In an interview with Ultra Jump Egg, Urobuchi gave insight into his writing philosophy, stating that he believed the overarching plot of a story was more important than the characters within it. He indicated that he would first determine the actions and the ultimate fate of a character before even assigning it a name, and contrasted this with other writing methods which first focused on developing the characters and then creating a storyline for them to follow. He again defended his decision to have Mami die, claiming that this could actually have the converse effect of making her character even more memorable, saying "I think there are quite many characters who became immortal exactly because they died, like Caesar Zeppeli in JoJo's Bizarre Adventure or Raoh in Fist of the North Star. Precisely because of the way they died, they were able to live forever."[7]

Character design Edit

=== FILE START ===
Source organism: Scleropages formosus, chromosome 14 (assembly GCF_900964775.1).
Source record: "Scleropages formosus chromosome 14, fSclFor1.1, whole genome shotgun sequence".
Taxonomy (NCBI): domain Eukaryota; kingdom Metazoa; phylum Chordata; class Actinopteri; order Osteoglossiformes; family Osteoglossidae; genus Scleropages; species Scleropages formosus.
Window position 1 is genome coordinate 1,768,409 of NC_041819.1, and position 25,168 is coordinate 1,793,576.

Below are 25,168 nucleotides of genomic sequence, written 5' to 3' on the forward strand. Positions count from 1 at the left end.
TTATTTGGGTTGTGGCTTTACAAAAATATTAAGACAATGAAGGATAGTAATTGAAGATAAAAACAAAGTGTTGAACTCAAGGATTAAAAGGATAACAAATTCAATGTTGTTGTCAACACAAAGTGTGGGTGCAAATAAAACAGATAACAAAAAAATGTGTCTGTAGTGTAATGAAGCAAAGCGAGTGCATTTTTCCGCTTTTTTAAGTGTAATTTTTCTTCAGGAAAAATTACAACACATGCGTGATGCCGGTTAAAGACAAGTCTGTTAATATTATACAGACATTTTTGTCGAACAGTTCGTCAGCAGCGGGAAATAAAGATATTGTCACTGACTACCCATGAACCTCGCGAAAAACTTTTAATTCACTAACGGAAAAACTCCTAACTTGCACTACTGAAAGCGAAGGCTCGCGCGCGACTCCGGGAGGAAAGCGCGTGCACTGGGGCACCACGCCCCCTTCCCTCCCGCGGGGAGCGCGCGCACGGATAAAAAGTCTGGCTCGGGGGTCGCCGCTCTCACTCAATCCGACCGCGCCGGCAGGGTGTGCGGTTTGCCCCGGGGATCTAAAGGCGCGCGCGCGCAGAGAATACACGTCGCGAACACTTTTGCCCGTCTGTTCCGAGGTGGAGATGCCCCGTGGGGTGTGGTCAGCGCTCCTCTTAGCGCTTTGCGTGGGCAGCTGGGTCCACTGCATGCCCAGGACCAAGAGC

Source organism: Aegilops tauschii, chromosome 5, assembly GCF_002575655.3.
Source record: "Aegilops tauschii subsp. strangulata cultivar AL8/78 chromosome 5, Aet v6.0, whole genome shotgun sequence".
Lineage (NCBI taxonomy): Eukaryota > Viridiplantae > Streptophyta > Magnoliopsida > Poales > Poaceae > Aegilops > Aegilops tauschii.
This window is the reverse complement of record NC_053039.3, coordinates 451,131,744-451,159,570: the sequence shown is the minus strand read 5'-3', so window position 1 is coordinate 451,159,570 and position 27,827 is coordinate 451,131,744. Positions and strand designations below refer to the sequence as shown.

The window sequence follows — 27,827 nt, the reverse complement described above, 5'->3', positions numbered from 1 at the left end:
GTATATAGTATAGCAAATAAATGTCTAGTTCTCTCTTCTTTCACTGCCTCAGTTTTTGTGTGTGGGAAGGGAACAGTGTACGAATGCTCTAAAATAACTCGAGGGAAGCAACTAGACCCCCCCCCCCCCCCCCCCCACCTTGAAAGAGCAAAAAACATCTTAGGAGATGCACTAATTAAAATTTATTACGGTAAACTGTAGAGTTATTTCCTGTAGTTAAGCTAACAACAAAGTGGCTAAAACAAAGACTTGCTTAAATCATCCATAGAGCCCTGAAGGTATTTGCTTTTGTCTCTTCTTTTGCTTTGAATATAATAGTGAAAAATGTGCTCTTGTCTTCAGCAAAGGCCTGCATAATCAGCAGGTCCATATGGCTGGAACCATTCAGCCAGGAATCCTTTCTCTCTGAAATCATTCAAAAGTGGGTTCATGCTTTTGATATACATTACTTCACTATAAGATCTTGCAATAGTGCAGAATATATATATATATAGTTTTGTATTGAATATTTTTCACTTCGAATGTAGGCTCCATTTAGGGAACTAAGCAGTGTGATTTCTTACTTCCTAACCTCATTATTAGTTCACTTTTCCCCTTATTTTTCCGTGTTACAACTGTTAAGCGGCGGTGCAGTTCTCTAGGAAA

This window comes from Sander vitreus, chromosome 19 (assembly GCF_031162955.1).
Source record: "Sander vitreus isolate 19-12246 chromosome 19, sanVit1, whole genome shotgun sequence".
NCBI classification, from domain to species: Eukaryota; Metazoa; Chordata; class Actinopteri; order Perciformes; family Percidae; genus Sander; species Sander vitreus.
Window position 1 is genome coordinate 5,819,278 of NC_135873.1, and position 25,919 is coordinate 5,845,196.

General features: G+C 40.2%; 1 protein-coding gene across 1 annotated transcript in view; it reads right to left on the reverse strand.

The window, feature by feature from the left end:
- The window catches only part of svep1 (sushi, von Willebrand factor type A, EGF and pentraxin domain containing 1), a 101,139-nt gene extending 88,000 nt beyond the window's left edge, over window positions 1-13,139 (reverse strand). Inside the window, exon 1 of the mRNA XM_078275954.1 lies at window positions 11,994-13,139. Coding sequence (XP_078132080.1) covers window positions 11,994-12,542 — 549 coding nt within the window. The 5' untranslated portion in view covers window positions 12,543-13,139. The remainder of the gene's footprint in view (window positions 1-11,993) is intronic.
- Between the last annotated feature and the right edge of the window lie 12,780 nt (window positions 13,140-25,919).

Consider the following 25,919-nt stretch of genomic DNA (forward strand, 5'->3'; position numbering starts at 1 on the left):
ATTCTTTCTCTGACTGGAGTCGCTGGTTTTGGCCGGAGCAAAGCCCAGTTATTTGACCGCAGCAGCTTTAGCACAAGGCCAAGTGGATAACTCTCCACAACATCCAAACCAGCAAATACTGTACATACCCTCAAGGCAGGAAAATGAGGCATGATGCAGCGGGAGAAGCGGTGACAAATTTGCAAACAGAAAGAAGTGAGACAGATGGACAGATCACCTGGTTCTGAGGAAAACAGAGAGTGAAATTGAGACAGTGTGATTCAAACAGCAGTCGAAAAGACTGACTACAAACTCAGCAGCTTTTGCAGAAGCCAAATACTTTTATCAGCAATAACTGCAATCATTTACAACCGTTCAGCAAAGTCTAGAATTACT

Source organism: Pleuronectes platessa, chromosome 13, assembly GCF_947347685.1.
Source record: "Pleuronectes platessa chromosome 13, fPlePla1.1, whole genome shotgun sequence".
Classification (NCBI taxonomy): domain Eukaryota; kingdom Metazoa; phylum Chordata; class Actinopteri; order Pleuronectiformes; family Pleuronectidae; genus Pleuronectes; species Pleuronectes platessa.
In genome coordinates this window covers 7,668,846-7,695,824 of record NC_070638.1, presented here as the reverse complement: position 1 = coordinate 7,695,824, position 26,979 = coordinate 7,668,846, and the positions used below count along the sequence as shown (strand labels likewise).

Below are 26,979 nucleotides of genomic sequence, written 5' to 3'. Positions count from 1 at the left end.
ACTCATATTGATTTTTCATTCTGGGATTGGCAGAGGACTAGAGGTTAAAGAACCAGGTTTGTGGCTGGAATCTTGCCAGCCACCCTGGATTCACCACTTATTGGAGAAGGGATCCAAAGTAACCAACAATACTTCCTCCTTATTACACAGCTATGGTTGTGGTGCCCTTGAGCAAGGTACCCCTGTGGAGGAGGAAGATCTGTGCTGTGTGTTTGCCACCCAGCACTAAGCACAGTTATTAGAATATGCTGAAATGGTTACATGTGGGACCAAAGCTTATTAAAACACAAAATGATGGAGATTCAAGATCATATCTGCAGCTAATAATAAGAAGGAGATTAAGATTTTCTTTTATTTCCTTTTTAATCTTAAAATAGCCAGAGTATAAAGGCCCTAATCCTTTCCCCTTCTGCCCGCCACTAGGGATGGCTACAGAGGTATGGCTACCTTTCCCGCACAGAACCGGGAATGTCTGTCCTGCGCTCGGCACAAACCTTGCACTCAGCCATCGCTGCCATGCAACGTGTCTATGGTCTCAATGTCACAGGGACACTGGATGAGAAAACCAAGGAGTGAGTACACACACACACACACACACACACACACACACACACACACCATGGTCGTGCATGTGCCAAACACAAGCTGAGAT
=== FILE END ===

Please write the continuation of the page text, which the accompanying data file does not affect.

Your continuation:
Urobuchi stated that Sayaka was his favorite character overall, and remarked that her plotline was the most enjoyable to write.[10] Due to her grim fate by the end of the series, a destiny that Shinbo believed was slightly unfair, he asked Urobuchi if it was possible to change the plot so that Sayaka could be spared. Urobuchi declined, asserting that her death was too integral a part to the overarching story.[9] Shinbo then inquired if there was any way that she could be brought back to life, admitting he had become very attached to the character. However, Urobuchi again refused, explaining that this would be impossible with regard to the already-established rules governing the story.[3] Shinbo finally acquiesced to this, but remarked that he believed there may have been too large of a burden placed on the characters who were in essence young middle school girls.[9]